…What do we mean?
Food is essential to life. The food we eat affects our own health, but producing and consuming food has a huge impact on the world’s resources. The way our food is produced has a significant impact on greenhouse gas emissions, land and water use, pollution, and the impact of chemicals such as pesticides.
Many of the current, industrial-scale food production systems compromise our ability to produce food in the future. Agriculture, including fisheries, is the single largest driver of biodiversity loss. In many regions , water extracted by irrigation for food production exceeds the amount that can be replinished by rainfall.
Our food system is driven by1 :
Population and affluence: Global population is projected to increase to nearly eight billion by 2030 and more than 9 billion by 2050, with an even faster growing middle-class, creating demand for more varied, high-quality diet requiring additional resource to produce. At the same time, a significant share of the world’s population is suffering from under-nutrition or malnutrition.
Food prices : While here in the UK we demand lower and lower food prices, food prices globally are close to record levels. Land is becoming the most sought-after commodity as the world shifts from an age of food abundance to one of scarcity.
Changes in diet: There has been a move towards unhealthy diets and the consumption of more heavily processed foods. Europeans consume too many calories, too much fat and sugar, and salt.
Food waste: It has been estimated that between 1/3rd and 1/2 of all food produced around the world is lost or wasted (i.e up to 2 billion tonnes of food). In the EU, food waste is expected to rise to about 126 million tonnes a year by 2020, from a baseline of 89 million tonnes in 2006, unless action is taken to halt this trend .
Changes in the supply chain: In Europe, our highly industrialised, agro-economic model is focused on providing food at the lowest possible price. More buying power, therefore control of the supply chain, is being concentrated in the retail sector. Primary producers, farmers and other food producers, have an increasingly subordinate role.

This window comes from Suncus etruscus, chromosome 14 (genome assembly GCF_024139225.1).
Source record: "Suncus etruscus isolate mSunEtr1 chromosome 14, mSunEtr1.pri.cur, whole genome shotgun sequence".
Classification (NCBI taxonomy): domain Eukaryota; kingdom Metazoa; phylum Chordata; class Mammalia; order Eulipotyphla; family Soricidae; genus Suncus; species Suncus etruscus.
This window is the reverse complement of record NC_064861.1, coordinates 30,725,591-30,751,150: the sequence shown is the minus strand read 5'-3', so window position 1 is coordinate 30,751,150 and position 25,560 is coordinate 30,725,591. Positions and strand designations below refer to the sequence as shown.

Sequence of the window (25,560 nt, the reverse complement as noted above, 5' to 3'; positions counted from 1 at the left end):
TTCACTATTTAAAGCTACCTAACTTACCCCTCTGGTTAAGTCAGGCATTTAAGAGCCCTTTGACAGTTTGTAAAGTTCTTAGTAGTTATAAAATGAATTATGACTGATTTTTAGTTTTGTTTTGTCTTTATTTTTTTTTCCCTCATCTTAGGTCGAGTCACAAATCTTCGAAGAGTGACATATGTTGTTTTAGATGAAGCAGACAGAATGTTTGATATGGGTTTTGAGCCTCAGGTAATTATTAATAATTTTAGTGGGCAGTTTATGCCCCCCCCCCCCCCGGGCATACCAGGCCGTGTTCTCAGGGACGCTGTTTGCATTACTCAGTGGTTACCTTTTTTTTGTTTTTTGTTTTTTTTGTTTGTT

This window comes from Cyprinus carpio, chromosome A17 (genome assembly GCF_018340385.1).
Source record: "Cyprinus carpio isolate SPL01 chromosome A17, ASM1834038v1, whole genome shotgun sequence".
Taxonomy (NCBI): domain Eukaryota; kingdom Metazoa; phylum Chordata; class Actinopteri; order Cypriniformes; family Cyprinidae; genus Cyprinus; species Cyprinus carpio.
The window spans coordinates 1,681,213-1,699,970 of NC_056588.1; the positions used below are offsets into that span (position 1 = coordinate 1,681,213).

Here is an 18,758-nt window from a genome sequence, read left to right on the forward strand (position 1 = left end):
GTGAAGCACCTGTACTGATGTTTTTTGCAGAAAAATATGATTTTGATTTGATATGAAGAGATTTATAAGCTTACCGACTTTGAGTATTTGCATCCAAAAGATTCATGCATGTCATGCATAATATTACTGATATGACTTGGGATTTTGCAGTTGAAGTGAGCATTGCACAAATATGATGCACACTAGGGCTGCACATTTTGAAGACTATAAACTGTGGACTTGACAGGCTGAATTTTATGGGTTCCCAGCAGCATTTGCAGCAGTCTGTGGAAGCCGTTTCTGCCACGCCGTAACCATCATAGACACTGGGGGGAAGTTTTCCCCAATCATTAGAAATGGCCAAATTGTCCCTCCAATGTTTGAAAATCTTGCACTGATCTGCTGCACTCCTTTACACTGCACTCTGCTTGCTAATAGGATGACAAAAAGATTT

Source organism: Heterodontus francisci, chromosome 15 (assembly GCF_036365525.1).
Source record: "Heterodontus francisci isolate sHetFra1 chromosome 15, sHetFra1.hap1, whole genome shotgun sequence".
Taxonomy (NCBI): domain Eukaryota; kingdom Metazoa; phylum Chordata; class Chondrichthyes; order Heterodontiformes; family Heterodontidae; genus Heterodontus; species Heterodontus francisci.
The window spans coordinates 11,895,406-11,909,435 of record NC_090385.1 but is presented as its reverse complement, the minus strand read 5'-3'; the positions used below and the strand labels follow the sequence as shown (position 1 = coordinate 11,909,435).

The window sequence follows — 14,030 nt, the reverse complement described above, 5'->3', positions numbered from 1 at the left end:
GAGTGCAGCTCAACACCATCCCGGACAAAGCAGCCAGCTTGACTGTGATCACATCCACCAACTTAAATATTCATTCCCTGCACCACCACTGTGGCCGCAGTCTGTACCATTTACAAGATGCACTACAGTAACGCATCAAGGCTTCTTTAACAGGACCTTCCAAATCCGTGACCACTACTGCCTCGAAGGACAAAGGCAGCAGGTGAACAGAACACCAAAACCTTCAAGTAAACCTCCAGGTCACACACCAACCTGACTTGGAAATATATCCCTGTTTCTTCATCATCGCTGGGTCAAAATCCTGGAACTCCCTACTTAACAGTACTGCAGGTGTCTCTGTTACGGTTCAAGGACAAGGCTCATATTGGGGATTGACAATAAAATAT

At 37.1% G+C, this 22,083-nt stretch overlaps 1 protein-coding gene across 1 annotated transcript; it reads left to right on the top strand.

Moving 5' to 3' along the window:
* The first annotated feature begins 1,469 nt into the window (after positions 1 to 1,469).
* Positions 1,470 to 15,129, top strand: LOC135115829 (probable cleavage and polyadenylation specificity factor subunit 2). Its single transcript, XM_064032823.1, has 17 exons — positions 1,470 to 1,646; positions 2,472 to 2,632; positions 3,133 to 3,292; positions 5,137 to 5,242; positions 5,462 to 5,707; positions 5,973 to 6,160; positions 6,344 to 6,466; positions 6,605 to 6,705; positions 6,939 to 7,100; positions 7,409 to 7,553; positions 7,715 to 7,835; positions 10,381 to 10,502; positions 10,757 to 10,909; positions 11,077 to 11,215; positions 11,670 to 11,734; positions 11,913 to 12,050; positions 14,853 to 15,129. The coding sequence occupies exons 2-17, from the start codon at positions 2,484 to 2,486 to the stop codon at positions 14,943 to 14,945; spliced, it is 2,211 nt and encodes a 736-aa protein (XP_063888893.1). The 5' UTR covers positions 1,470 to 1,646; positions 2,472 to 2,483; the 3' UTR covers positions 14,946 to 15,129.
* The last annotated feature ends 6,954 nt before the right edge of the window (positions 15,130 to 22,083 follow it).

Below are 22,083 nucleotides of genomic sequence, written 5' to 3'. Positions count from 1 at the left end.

Fisheries: According to the European Environment Agency, “most fish stocks of commercial importance in European waters [i.e. around 75 %] appear to be outside safe biological limits.”
Water: More than 1.4 billion people live where water cannot meet the agricultural, municipal, and environmental needs.
Biodiversity loss: current global extinction rate is 1000 to 10000 times higher than the natural background extinction rate.
So what might a sustainable food system look like?
A sustainable food system is not just about the food itself. It’s a combination of factors including how the food is produced, how it’s distributed, how it’s packaged and how it’s consumed.
A sustainable food system:
- Accounts for the public health impacts across the entire lifecycle of how food is produced, processed, packaged, labeled, distributed, marketed, consumed, and disposed of
- Should contribute to everyone’s health and wellbeing
- Conserves, protects, and regenerates natural resources, landscapes, and biodiversity
- Meets our current food and nutrition needs without compromising the ability of the system to meet the needs of future generations
- Provides equitable access to affordable food that is health promoting and culturally appropriate
- Empowers food workers and consumers to participate in decision making in all parts of the system
- Supports high animal welfare, sustains our wildlife, natural resources and environment for generations to come.
- A healthy, sustainable food system strengthens the relationships between all sections of the system – from production to waste disposal.
How can we make sustainable food choices?
While as individuals we might not feel able to influence politicians and policy makers directly there are still many ways that we can choose to eat more sustainably, and our individual choices as consumers can force change upon suppliers and move the food system in a more sustainable direction.
- Raising animals for food is an industry with one of the largest carbon footprints. Reducing the amount of meat and dairy we eat is a good first step
- If you cannot give up meat and dairy completely, use some of the money saved by eating less to spend that little extra on sustainably reared meat and ethically produced cheese and eggs
- Eat foods that are in season AND local. Seasonal foods usually haven’t had to be artificially ripened in greenhouses, which are often fuelled by fossil fuels. Locally sourced foods reduces food miles
- Reduce food waste; by buying and cooking only what you need
- Grow your own herbs, fruit and vegetables. That way, you’ll know exactly what’s gone into producing them and have no food miles!